Removing content from websites
If whoever wrote the defamatory content also operates the website on which it appears, then the first step is often to send a legal letter to that person requiring removal, amongst other things. This is often on the basis of internet defamation (i.e. libel and slander) or infringement of privacy, depending of course on the circumstances.
In the UK, the host of the offending website may also be potentially liable if it didn’t comply with a removal request within a reasonable time of being put on notice about defamatory material on a site hosted by it.
If the writer has used a domain name for the website which reflects the name or trade mark of the person being attacked, then there might also be a basis to achieve removal of the website by seeking recovery of the domain name via domain arbitration, especially in a business context – see domain name disputes.
Often the offending post appears on someone else’s site – e.g., a forum, review or “scam-busting” site. If so, part of the strategy may involve applying legal pressure on the operator of the site.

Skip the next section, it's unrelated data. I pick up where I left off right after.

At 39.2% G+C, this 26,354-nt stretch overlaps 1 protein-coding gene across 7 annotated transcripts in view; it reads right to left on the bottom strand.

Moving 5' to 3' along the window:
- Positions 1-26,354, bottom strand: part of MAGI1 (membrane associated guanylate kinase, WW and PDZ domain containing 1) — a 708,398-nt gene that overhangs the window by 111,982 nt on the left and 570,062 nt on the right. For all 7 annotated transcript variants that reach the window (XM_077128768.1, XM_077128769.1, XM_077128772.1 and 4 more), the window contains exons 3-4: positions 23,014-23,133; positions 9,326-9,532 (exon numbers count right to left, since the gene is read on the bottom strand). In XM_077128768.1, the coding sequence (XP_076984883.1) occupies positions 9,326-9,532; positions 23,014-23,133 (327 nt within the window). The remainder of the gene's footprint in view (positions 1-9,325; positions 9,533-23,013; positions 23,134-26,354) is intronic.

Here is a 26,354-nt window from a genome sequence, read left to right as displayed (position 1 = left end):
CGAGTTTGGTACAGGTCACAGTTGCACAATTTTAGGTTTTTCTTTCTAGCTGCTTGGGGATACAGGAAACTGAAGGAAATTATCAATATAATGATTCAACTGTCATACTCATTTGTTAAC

UK law gives website operators a defence to claims of defamation on their website if they can demonstrate that it was someone else (i.e. their user) who actually posted the defamatory statement. However, and this is where pressure can be applied when the poster is anonymous, to claim the defence the operator must respond and deal correctly with a notice of complaint from a complainant claiming that it can’t identify the poster. The relevant regulations set up a complex series of communications / steps (with relatively short timescales attached to each) whereby the site operator must contact the poster to get either consent to removal of material or else the poster’s identification details to enable the complainant to sue the poster. Sometimes site operators prefer to remove material rather than deal with the hassle and risks of trying to comply with such notices.
As always in website content removal cases, the key is to devise a strategy which is most likely to achieve takedown in as cost-efficient a way as possible.